Interleukin (IL)-31 induces pro-inflammatory cytokines in human monocytes and macrophages following stimulation with staphylococcal exotoxins

Authors


  • Edited by: Thomas Bieber

S. Kasraie, Division of Immunodermatology and Allergy Research, Department of Dermatology and Allergy, Hannover Medical School, Ricklinger Str. 5, D-30449 Hannover, Germany.

Abstract

To cite this article: Kasraie S, Niebuhr M, Werfel T. Interleukin (IL)-31 induces pro-inflammatory cytokines in human monocytes and macrophages following stimulation with staphylococcal exotoxins. Allergy 2010; 65: 712–721.

Abstract

Background:  IL-31 is a cytokine expressed by T cells following activation with cytokines or staphylococcal exotoxins. A major function of IL-31 in atopic dermatitis (AD) is the induction of pruritus in the skin via the IL-31 receptor on sensory nerve cells. However, the regulation of the IL-31 receptor and pro-inflammatory functions of IL-31 in human monocytes and monocyte-derived cells are yet to be studied in detail.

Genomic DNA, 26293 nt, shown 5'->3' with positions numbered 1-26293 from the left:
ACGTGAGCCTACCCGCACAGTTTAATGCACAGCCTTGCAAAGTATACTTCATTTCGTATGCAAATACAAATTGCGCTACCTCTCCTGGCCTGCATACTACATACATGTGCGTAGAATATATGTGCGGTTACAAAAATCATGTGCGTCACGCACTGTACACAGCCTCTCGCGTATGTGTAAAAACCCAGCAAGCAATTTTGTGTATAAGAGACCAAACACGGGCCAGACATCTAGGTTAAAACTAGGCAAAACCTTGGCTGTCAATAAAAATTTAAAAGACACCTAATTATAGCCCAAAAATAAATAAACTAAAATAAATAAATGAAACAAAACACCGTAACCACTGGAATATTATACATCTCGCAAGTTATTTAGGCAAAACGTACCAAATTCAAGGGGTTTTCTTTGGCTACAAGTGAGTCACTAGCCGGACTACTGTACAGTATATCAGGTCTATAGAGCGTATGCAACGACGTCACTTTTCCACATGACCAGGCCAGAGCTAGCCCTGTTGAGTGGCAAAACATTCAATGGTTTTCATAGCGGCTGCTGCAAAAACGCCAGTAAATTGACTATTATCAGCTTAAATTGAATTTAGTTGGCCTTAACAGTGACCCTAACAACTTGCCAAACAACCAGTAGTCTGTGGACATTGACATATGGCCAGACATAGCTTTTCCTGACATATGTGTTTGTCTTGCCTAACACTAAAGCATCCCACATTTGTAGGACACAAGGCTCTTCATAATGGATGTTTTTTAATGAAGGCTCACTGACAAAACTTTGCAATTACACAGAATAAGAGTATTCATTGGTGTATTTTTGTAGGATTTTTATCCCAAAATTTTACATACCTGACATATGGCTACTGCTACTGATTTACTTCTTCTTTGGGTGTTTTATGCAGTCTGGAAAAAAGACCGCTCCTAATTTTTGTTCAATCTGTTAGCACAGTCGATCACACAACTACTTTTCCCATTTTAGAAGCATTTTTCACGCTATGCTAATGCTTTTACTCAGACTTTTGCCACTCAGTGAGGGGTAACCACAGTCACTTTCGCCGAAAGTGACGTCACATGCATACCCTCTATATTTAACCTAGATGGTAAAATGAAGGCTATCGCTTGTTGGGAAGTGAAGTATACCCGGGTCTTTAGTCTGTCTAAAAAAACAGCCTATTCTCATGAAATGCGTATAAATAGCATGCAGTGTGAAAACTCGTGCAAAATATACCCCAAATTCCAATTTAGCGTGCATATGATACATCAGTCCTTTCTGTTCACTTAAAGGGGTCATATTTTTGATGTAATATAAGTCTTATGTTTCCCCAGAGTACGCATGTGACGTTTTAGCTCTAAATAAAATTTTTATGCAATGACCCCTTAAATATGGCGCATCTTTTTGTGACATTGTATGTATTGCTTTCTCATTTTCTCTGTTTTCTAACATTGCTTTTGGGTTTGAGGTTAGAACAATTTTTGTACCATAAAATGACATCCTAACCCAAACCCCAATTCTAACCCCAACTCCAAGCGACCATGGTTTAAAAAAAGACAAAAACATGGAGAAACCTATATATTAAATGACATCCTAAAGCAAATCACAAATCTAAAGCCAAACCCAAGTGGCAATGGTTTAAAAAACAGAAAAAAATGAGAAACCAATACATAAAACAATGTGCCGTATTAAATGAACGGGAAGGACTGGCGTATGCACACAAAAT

Objective:  To investigate the regulation and function of IL-31 receptors in resting and activated human monocytes, macrophages and dendritic cells.

Methods:  Human monocytes, macrophages and dendritic cells were stimulated with staphylococcal exotoxins (SEB, α-toxin) or cytokines (IFN-γ, IL-13). IL-31RA expression and regulation were then investigated at both the mRNA and the protein level. Subsequently, functional effects of IL-31 stimulation on cytokine secretion were measured at the protein level.

Results:  Staphylococcal exotoxins significantly up-regulated IL-31RA expression on monocytes and macrophages but not on dendritic cells at both the mRNA and the protein level. IL-31 enhanced the secretion of IL-1β, IL-6 and IL-18 and up-regulated CD86 expression. In patients with AD, functional IL-31RA was also detected following stimulation of PBMC with IFN-γ. However, this was not observed in healthy individuals.

Conclusion:  IL-31 induces pro-inflammatory effects in activated human monocytes and macrophages. This may have implications for cutaneous inflammation in eczema where an over-expression of IL-31 has been described previously. Moreover, our findings provide a new link between staphylococcal colonization and the worsening of inflammation via IL-31. Further therapeutic considerations may include IL-31 as a target in AD.

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